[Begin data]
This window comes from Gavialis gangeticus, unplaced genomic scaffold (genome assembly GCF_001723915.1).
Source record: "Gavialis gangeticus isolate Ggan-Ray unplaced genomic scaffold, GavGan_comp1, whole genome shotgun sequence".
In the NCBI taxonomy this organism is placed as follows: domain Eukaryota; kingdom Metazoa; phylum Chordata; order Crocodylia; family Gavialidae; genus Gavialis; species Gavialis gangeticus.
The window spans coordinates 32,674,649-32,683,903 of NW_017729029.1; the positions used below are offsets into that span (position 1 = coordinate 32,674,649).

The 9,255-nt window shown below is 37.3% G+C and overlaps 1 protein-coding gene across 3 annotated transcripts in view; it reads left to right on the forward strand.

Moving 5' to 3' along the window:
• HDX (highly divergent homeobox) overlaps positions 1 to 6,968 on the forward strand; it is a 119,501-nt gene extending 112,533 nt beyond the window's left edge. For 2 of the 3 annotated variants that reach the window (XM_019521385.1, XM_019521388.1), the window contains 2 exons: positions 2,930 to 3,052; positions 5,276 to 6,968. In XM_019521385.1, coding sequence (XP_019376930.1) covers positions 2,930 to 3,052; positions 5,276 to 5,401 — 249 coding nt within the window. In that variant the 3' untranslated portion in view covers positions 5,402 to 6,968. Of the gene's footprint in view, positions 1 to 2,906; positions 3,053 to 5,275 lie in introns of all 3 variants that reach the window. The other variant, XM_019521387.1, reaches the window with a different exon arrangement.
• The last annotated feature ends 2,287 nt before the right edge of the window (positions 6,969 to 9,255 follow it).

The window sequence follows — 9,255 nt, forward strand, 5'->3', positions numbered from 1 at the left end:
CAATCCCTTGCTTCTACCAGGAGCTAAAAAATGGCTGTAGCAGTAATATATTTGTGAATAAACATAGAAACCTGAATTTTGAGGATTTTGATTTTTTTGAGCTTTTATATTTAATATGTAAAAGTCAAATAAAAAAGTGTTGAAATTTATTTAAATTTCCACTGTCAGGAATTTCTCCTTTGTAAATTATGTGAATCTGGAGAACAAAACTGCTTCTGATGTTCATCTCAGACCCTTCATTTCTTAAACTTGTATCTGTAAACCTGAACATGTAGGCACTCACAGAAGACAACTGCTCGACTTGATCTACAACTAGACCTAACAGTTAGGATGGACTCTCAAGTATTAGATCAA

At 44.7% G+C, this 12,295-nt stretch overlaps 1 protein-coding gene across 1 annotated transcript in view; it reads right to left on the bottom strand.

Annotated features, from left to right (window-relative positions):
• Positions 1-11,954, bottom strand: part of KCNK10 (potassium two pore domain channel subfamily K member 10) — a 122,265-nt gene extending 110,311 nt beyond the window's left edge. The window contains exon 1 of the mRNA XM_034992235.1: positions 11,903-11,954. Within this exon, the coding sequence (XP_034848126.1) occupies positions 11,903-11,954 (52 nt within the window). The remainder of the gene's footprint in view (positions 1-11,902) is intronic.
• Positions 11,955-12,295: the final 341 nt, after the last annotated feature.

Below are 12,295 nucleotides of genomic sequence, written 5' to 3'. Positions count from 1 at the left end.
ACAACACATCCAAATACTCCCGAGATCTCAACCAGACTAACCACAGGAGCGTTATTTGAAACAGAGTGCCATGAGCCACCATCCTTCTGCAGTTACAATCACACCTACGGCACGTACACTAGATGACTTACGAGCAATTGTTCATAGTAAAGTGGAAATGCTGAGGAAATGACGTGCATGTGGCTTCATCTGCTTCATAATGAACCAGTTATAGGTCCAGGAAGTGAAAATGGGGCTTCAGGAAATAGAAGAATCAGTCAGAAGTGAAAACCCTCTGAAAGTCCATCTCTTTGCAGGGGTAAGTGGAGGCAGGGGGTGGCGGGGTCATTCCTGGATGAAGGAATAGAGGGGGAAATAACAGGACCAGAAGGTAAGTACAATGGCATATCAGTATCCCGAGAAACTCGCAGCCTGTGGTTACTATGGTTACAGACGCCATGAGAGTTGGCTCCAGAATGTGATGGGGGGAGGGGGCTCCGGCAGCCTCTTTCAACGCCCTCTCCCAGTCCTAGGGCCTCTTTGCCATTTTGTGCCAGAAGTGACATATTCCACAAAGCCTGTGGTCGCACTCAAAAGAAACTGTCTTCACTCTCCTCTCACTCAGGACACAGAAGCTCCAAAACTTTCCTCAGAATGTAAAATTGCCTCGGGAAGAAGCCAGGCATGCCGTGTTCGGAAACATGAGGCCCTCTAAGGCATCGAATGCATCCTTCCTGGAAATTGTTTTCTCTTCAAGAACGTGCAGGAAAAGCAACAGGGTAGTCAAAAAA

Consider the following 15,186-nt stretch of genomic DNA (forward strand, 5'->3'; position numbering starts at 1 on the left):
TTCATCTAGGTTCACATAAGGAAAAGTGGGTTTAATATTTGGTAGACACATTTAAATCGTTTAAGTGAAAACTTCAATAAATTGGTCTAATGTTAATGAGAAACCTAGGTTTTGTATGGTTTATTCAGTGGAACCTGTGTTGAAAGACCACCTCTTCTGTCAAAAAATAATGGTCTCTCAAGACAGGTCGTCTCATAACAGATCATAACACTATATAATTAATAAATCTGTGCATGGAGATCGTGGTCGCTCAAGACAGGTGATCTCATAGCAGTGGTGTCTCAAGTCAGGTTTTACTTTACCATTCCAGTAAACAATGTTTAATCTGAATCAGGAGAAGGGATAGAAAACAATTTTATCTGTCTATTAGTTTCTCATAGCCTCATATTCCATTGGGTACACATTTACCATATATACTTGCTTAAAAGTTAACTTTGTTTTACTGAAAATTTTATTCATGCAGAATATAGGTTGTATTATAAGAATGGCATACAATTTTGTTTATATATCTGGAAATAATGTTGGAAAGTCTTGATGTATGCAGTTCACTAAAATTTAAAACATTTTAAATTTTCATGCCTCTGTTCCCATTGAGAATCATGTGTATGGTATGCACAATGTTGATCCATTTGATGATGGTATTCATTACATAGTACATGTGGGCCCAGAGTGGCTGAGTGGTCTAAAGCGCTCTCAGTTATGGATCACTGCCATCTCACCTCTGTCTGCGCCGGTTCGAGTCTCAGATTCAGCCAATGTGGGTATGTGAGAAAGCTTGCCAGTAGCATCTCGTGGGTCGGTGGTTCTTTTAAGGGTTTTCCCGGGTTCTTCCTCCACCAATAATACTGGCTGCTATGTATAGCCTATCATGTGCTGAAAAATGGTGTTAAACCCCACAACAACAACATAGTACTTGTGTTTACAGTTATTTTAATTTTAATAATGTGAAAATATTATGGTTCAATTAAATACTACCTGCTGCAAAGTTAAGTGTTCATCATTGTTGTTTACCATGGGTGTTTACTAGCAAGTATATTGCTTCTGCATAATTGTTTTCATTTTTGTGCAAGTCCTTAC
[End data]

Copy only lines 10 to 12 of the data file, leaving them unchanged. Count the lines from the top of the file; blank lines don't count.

CAATCCCTTGCTTCTACCAGGAGCTAAAAAATGGCTGTAGCAGTAATATATTTGTGAATAAACATAGAAACCTGAATTTTGAGGATTTTGATTTTTTTGAGCTTTTATATTTAATATGTAAAAGTCAAATAAAAAAGTGTTGAAATTTATTTAAATTTCCACTGTCAGGAATTTCTCCTTTGTAAATTATGTGAATCTGGAGAACAAAACTGCTTCTGATGTTCATCTCAGACCCTTCATTTCTTAAACTTGTATCTGTAAACCTGAACATGTAGGCACTCACAGAAGACAACTGCTCGACTTGATCTACAACTAGACCTAACAGTTAGGATGGACTCTCAAGTATTAGATCAA

At 44.7% G+C, this 12,295-nt stretch overlaps 1 protein-coding gene across 1 annotated transcript in view; it reads right to left on the bottom strand.

Annotated features, from left to right (window-relative positions):